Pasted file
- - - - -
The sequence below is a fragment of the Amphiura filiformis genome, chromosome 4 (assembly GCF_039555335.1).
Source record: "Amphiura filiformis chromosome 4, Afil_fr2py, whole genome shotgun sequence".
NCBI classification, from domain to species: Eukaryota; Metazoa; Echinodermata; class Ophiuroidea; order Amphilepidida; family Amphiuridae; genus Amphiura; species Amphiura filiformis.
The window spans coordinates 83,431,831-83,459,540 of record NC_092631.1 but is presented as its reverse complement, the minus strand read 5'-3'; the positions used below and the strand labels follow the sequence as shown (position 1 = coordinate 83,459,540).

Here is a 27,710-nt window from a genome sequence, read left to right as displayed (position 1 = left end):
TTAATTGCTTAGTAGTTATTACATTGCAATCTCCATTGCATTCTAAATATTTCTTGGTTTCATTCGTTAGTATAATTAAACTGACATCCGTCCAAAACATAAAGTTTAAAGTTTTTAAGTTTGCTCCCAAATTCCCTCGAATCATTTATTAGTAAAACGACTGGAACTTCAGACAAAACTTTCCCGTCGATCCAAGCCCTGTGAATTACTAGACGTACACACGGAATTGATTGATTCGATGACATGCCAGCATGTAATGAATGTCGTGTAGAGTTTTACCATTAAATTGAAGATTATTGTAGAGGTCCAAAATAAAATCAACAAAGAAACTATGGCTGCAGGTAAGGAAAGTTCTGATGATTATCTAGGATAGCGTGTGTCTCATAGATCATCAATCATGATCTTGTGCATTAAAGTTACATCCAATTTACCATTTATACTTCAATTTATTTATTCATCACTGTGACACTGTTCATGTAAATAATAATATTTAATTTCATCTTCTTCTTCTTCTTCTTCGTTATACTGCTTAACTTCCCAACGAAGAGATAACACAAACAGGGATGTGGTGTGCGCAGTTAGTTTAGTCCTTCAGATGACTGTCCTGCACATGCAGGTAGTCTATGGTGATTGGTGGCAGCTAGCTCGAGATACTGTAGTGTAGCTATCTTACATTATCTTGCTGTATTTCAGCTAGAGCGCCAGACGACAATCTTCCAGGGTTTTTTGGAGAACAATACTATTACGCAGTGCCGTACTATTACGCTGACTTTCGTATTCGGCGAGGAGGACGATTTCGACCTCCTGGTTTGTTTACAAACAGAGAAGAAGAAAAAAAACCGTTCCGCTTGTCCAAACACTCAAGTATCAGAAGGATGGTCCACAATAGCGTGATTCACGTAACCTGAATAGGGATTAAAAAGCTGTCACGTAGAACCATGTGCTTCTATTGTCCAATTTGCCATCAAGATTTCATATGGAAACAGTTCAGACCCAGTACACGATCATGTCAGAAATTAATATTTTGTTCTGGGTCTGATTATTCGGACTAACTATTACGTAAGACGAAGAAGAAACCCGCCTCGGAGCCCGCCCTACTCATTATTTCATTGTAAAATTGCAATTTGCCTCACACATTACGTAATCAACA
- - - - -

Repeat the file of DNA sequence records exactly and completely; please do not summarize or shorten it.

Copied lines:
The sequence below is a fragment of the Amphiura filiformis genome, chromosome 4 (assembly GCF_039555335.1).
Source record: "Amphiura filiformis chromosome 4, Afil_fr2py, whole genome shotgun sequence".
NCBI classification, from domain to species: Eukaryota; Metazoa; Echinodermata; class Ophiuroidea; order Amphilepidida; family Amphiuridae; genus Amphiura; species Amphiura filiformis.
The window spans coordinates 83,431,831-83,459,540 of record NC_092631.1 but is presented as its reverse complement, the minus strand read 5'-3'; the positions used below and the strand labels follow the sequence as shown (position 1 = coordinate 83,459,540).

Here is a 27,710-nt window from a genome sequence, read left to right as displayed (position 1 = left end):
TTAATTGCTTAGTAGTTATTACATTGCAATCTCCATTGCATTCTAAATATTTCTTGGTTTCATTCGTTAGTATAATTAAACTGACATCCGTCCAAAACATAAAGTTTAAAGTTTTTAAGTTTGCTCCCAAATTCCCTCGAATCATTTATTAGTAAAACGACTGGAACTTCAGACAAAACTTTCCCGTCGATCCAAGCCCTGTGAATTACTAGACGTACACACGGAATTGATTGATTCGATGACATGCCAGCATGTAATGAATGTCGTGTAGAGTTTTACCATTAAATTGAAGATTATTGTAGAGGTCCAAAATAAAATCAACAAAGAAACTATGGCTGCAGGTAAGGAAAGTTCTGATGATTATCTAGGATAGCGTGTGTCTCATAGATCATCAATCATGATCTTGTGCATTAAAGTTACATCCAATTTACCATTTATACTTCAATTTATTTATTCATCACTGTGACACTGTTCATGTAAATAATAATATTTAATTTCATCTTCTTCTTCTTCTTCTTCGTTATACTGCTTAACTTCCCAACGAAGAGATAACACAAACAGGGATGTGGTGTGCGCAGTTAGTTTAGTCCTTCAGATGACTGTCCTGCACATGCAGGTAGTCTATGGTGATTGGTGGCAGCTAGCTCGAGATACTGTAGTGTAGCTATCTTACATTATCTTGCTGTATTTCAGCTAGAGCGCCAGACGACAATCTTCCAGGGTTTTTTGGAGAACAATACTATTACGCAGTGCCGTACTATTACGCTGACTTTCGTATTCGGCGAGGAGGACGATTTCGACCTCCTGGTTTGTTTACAAACAGAGAAGAAGAAAAAAAACCGTTCCGCTTGTCCAAACACTCAAGTATCAGAAGGATGGTCCACAATAGCGTGATTCACGTAACCTGAATAGGGATTAAAAAGCTGTCACGTAGAACCATGTGCTTCTATTGTCCAATTTGCCATCAAGATTTCATATGGAAACAGTTCAGACCCAGTACACGATCATGTCAGAAATTAATATTTTGTTCTGGGTCTGATTATTCGGACTAACTATTACGTAAGACGAAGAAGAAACCCGCCTCGGAGCCCGCCCTACTCATTATTTCATTGTAAAATTGCAATTTGCCTCACACATTACGTAATCAACA